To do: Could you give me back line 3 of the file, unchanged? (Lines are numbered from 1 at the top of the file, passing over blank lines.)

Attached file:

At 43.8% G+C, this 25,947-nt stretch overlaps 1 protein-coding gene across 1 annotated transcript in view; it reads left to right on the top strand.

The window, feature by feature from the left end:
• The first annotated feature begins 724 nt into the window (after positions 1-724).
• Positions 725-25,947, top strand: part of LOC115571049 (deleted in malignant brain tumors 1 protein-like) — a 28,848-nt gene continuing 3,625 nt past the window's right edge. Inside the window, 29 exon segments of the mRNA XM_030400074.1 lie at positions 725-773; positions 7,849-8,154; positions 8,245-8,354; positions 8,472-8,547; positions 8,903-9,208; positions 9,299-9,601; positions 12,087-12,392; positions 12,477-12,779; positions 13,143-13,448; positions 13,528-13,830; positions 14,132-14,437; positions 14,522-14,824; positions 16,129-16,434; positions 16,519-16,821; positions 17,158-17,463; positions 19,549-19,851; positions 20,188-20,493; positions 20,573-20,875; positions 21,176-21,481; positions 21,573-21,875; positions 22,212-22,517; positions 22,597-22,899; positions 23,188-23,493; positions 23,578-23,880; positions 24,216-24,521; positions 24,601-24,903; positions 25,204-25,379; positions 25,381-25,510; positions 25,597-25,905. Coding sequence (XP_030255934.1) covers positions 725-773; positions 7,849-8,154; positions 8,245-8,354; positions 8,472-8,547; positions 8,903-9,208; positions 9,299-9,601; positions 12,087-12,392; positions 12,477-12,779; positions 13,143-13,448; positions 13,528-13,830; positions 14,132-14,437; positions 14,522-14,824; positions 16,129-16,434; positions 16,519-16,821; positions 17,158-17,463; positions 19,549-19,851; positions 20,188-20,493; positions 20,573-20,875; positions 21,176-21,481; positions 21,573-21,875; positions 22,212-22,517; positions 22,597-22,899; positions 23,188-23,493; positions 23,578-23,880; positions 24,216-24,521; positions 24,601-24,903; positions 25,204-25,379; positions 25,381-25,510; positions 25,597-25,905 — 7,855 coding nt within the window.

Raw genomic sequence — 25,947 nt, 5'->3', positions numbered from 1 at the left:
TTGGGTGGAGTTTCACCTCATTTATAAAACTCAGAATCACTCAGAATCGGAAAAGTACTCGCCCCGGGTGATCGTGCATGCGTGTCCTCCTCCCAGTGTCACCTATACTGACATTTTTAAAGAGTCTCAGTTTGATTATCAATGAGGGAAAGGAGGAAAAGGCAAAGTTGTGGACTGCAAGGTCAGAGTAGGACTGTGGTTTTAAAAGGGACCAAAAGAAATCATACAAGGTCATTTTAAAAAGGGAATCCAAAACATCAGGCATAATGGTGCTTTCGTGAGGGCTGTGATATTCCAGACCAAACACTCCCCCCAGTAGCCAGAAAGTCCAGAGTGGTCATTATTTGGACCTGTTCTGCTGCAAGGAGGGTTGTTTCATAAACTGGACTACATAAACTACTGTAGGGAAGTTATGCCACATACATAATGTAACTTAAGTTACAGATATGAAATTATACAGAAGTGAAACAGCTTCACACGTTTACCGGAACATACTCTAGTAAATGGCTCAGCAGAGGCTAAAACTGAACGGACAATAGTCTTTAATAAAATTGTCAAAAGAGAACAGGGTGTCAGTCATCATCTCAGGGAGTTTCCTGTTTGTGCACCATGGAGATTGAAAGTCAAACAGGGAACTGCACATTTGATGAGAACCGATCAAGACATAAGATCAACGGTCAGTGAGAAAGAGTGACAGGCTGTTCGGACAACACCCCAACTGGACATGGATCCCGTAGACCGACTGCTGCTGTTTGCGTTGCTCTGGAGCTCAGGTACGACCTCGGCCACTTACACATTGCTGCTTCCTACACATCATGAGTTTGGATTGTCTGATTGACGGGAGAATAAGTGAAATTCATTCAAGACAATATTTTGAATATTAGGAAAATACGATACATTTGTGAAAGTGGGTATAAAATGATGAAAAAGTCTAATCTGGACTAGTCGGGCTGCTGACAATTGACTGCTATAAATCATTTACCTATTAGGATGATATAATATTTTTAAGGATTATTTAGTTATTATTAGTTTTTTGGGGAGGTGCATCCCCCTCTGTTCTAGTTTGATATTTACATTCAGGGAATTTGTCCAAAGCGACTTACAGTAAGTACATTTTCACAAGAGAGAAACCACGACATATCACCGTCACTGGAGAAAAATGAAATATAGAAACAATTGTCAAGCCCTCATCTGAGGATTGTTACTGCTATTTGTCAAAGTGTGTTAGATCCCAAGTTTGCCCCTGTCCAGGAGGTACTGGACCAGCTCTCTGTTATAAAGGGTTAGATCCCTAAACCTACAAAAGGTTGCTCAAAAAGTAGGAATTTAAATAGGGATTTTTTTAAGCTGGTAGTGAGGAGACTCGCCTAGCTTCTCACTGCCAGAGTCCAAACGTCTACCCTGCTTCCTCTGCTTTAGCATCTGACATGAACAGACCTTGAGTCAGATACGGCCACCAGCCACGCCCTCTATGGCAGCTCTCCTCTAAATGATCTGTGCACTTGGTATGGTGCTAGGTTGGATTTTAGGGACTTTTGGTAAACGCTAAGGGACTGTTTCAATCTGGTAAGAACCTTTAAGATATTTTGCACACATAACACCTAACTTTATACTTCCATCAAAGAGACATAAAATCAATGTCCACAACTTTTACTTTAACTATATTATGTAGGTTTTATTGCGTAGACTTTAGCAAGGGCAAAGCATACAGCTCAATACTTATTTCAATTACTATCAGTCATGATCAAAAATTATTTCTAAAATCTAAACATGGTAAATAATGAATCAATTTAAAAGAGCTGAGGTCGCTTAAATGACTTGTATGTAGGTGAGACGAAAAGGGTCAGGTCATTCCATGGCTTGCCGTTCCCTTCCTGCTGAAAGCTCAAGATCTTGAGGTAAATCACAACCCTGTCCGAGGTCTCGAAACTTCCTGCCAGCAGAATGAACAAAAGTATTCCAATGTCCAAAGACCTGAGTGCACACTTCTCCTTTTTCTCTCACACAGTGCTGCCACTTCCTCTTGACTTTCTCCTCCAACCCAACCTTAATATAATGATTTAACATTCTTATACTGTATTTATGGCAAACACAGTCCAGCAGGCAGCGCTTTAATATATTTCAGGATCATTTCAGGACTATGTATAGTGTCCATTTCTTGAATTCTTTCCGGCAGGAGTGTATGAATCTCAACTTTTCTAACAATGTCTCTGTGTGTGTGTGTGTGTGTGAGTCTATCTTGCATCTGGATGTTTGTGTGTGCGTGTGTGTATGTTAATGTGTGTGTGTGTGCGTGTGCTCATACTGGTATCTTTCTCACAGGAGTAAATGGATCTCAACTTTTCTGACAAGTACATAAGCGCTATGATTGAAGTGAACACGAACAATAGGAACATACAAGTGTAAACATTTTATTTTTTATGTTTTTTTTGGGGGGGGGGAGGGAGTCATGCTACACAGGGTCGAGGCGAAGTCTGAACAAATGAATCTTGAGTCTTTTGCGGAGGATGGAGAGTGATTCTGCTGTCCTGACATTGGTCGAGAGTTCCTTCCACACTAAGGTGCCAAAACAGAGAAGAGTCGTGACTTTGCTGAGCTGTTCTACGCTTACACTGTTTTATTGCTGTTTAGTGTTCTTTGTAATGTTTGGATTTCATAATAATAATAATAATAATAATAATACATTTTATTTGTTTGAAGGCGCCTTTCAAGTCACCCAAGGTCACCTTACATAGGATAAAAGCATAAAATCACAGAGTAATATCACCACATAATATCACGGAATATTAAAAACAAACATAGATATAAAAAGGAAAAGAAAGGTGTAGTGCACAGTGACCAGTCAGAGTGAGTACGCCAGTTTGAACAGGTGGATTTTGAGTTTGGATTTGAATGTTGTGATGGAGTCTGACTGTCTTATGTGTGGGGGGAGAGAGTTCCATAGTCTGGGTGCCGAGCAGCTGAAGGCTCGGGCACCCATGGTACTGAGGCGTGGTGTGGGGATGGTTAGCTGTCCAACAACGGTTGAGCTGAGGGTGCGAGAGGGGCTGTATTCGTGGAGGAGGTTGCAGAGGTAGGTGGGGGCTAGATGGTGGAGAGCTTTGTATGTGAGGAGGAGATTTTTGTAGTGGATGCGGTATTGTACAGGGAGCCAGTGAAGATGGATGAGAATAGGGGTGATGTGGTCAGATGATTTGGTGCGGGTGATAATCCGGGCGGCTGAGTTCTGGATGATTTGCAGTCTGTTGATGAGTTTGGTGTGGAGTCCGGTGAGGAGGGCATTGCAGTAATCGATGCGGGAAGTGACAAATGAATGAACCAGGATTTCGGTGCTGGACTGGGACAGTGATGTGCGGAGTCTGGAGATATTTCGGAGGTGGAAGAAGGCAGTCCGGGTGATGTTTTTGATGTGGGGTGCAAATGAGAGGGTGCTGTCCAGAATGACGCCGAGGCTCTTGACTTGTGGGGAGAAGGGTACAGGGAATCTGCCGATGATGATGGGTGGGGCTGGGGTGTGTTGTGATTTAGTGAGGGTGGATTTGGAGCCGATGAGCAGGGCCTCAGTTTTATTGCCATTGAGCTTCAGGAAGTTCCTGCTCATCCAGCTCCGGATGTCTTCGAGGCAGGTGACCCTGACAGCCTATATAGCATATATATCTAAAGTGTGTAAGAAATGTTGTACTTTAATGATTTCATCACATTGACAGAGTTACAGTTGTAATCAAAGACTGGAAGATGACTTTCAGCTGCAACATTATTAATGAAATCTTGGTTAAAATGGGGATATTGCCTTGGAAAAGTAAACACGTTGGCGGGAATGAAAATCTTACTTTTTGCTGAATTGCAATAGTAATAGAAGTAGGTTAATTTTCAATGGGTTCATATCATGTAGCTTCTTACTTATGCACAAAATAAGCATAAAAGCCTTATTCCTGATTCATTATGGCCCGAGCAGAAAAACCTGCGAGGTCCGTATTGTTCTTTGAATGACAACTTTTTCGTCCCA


• The first annotated feature begins 724 nt into the window (after positions 1-724).